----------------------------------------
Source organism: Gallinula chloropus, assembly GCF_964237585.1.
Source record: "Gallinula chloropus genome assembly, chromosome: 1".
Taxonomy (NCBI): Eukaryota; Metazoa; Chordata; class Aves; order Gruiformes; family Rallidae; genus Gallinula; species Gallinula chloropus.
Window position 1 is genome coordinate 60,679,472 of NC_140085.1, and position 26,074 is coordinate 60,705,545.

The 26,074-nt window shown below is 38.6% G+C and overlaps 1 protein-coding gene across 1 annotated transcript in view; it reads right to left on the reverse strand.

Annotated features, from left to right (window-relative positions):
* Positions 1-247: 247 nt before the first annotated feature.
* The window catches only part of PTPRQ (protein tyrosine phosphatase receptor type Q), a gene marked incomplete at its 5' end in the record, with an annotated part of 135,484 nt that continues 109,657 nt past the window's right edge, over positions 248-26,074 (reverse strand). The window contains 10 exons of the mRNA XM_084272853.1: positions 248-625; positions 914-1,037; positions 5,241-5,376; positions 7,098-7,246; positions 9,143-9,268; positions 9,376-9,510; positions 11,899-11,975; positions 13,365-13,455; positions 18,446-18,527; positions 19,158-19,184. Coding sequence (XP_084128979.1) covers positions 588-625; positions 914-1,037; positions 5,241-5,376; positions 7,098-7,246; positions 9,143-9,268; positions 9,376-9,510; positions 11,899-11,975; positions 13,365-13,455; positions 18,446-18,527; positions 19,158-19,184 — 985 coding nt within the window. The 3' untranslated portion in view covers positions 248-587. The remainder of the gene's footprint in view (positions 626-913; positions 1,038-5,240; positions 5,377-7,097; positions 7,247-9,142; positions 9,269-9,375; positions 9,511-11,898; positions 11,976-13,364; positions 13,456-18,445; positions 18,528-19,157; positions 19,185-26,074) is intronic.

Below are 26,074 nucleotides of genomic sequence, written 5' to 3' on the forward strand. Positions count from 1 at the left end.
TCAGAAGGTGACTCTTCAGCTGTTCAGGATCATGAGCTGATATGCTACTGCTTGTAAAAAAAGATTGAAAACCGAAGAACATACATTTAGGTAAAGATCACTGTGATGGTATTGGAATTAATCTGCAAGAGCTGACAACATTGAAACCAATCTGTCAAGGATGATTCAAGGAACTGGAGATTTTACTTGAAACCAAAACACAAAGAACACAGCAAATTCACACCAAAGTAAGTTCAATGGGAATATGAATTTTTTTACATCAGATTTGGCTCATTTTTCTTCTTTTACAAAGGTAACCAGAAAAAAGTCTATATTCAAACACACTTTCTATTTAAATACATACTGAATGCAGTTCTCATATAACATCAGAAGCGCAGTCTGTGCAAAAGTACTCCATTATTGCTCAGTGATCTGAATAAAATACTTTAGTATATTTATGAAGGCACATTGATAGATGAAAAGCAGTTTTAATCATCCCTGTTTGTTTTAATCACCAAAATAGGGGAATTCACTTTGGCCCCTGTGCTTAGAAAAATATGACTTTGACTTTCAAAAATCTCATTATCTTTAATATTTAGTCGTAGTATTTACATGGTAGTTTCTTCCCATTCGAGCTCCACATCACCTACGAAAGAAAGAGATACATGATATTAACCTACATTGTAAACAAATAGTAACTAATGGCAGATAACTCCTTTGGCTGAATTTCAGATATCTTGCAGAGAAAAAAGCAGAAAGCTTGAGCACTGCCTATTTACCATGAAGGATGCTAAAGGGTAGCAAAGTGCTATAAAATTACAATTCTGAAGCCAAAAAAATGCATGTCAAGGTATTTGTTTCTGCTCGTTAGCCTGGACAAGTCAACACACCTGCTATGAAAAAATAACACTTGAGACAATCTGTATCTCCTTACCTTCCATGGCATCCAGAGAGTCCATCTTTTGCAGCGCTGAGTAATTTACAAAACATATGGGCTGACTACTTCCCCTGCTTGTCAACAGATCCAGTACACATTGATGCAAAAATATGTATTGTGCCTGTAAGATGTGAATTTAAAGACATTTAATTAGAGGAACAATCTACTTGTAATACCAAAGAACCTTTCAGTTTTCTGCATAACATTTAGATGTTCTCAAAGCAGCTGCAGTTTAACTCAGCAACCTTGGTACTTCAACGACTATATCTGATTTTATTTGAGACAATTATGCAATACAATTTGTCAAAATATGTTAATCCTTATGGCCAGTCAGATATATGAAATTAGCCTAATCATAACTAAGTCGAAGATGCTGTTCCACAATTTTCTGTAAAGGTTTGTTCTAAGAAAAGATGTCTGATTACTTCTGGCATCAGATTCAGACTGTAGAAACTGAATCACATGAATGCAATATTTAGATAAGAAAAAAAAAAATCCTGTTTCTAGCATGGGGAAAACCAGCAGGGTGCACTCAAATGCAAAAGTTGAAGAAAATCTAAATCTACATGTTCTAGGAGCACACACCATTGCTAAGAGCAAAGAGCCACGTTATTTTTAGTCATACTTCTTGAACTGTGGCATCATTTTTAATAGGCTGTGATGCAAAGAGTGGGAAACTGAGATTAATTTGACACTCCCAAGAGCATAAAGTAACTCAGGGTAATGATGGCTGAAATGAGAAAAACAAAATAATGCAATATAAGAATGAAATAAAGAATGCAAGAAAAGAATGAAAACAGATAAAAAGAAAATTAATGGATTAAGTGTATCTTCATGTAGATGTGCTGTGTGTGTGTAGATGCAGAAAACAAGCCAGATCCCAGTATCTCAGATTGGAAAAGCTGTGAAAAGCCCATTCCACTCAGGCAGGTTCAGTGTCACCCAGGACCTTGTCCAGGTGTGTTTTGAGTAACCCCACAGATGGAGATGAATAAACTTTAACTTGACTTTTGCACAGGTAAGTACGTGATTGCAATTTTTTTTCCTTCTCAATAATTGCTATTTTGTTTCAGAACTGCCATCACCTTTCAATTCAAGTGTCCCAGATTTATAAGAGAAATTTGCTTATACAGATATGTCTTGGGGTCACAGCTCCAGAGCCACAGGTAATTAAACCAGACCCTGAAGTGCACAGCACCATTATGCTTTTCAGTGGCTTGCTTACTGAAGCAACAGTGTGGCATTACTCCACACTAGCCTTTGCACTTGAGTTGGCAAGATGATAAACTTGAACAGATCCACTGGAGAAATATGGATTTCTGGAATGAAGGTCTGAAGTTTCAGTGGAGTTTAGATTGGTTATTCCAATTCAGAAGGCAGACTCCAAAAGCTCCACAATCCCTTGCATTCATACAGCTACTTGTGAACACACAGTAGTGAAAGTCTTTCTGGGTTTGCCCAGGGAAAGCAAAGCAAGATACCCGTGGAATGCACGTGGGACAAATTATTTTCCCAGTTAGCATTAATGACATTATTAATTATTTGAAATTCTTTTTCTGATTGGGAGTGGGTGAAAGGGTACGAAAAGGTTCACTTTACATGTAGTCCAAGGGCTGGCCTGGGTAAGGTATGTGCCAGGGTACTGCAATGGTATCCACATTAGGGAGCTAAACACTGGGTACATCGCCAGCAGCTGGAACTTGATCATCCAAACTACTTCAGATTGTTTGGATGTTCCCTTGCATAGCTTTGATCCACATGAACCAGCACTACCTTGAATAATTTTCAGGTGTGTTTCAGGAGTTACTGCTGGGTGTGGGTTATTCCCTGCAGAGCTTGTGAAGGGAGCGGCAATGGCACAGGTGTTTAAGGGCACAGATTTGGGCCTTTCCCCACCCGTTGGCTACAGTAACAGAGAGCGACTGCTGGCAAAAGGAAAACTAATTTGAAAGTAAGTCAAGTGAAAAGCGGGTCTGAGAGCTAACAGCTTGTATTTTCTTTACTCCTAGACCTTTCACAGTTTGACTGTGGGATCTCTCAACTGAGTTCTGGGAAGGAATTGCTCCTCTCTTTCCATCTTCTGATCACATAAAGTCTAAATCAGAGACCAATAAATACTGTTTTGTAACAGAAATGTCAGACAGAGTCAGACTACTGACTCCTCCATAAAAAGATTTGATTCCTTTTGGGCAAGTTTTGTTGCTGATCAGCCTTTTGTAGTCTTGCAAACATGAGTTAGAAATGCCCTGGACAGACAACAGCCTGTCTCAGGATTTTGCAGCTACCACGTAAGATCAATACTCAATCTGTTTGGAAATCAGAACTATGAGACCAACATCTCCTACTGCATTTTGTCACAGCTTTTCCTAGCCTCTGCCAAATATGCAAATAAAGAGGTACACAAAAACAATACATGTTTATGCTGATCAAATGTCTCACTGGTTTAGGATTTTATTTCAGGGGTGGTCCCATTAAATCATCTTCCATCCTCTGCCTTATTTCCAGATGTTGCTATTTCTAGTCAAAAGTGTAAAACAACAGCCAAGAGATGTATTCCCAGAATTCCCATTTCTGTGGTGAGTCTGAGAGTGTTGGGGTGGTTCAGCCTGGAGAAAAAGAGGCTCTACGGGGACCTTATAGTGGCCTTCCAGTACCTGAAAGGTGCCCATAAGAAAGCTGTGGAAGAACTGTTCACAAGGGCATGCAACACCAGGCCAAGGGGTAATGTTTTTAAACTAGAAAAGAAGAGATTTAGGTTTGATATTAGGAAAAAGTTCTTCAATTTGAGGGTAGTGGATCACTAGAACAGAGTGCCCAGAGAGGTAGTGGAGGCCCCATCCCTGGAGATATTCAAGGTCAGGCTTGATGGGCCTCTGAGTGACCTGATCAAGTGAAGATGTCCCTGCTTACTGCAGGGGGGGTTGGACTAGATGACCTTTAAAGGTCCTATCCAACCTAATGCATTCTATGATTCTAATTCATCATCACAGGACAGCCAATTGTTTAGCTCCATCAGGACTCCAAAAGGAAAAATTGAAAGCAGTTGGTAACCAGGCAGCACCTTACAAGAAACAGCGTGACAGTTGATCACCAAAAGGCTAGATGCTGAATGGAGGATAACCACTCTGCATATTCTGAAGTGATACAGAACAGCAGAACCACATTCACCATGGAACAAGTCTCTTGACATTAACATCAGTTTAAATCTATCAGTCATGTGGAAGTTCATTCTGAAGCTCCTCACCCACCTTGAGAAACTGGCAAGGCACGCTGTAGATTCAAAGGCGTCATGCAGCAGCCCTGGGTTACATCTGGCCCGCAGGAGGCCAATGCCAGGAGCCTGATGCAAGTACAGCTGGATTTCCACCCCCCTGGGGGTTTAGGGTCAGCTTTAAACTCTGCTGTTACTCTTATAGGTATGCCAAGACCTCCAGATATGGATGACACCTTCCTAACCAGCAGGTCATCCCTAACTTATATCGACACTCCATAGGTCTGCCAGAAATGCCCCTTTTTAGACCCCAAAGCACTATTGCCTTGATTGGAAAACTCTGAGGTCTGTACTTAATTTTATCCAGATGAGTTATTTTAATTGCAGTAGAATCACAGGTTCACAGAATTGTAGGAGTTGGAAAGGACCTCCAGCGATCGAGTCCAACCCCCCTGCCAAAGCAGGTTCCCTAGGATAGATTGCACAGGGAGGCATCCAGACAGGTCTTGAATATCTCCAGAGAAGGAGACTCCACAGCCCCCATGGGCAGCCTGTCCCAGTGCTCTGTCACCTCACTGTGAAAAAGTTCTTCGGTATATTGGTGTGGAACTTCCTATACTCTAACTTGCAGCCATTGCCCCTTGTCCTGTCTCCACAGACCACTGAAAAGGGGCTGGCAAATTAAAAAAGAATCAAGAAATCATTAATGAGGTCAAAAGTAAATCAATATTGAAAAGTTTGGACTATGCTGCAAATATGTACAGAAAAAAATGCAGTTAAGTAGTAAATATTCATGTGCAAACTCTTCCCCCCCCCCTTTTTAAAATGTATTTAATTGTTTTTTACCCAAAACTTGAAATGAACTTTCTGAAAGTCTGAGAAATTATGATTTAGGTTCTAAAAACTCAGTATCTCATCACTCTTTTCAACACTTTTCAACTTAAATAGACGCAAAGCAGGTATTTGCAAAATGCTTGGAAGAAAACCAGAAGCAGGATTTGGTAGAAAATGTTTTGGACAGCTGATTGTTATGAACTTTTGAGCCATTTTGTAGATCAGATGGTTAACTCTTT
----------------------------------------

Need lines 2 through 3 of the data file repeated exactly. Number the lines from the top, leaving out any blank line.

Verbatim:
Source record: "Gallinula chloropus genome assembly, chromosome: 1".
Taxonomy (NCBI): Eukaryota; Metazoa; Chordata; class Aves; order Gruiformes; family Rallidae; genus Gallinula; species Gallinula chloropus.